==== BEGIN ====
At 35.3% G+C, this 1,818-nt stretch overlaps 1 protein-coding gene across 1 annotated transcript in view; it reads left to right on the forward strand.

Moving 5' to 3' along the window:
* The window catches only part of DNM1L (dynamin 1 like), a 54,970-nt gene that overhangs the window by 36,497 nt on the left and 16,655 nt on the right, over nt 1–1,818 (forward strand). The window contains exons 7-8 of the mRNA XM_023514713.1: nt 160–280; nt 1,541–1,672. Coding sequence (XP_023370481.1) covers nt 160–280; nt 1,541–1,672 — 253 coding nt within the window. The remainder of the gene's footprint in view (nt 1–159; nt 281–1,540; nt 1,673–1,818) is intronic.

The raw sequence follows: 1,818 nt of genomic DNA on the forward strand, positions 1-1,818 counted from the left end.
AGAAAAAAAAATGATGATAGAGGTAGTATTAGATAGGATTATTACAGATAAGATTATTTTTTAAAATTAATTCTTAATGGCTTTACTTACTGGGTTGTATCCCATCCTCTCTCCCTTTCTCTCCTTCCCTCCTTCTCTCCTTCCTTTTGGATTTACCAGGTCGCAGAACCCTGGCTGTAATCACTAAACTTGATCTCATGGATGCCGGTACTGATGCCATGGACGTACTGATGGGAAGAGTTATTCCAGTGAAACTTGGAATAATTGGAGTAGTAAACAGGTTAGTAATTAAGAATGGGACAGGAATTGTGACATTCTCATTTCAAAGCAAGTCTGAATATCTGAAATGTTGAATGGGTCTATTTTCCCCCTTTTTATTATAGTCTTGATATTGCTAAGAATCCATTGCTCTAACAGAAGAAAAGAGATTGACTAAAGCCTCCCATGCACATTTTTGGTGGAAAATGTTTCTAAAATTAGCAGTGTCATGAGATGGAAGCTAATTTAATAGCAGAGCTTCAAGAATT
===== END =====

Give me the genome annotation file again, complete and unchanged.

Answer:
At 35.3% G+C, this 1,818-nt stretch overlaps 1 protein-coding gene across 1 annotated transcript in view; it reads left to right on the forward strand.

Moving 5' to 3' along the window:
* The window catches only part of DNM1L (dynamin 1 like), a 54,970-nt gene that overhangs the window by 36,497 nt on the left and 16,655 nt on the right, over nt 1–1,818 (forward strand). The window contains exons 7-8 of the mRNA XM_023514713.1: nt 160–280; nt 1,541–1,672. Coding sequence (XP_023370481.1) covers nt 160–280; nt 1,541–1,672 — 253 coding nt within the window. The remainder of the gene's footprint in view (nt 1–159; nt 281–1,540; nt 1,673–1,818) is intronic.

The raw sequence follows: 1,818 nt of genomic DNA on the forward strand, positions 1-1,818 counted from the left end.
AGAAAAAAAAATGATGATAGAGGTAGTATTAGATAGGATTATTACAGATAAGATTATTTTTTAAAATTAATTCTTAATGGCTTTACTTACTGGGTTGTATCCCATCCTCTCTCCCTTTCTCTCCTTCCCTCCTTCTCTCCTTCCTTTTGGATTTACCAGGTCGCAGAACCCTGGCTGTAATCACTAAACTTGATCTCATGGATGCCGGTACTGATGCCATGGACGTACTGATGGGAAGAGTTATTCCAGTGAAACTTGGAATAATTGGAGTAGTAAACAGGTTAGTAATTAAGAATGGGACAGGAATTGTGACATTCTCATTTCAAAGCAAGTCTGAATATCTGAAATGTTGAATGGGTCTATTTTCCCCCTTTTTATTATAGTCTTGATATTGCTAAGAATCCATTGCTCTAACAGAAGAAAAGAGATTGACTAAAGCCTCCCATGCACATTTTTGGTGGAAAATGTTTCTAAAATTAGCAGTGTCATGAGATGGAAGCTAATTTAATAGCAGAGCTTCAAGAATT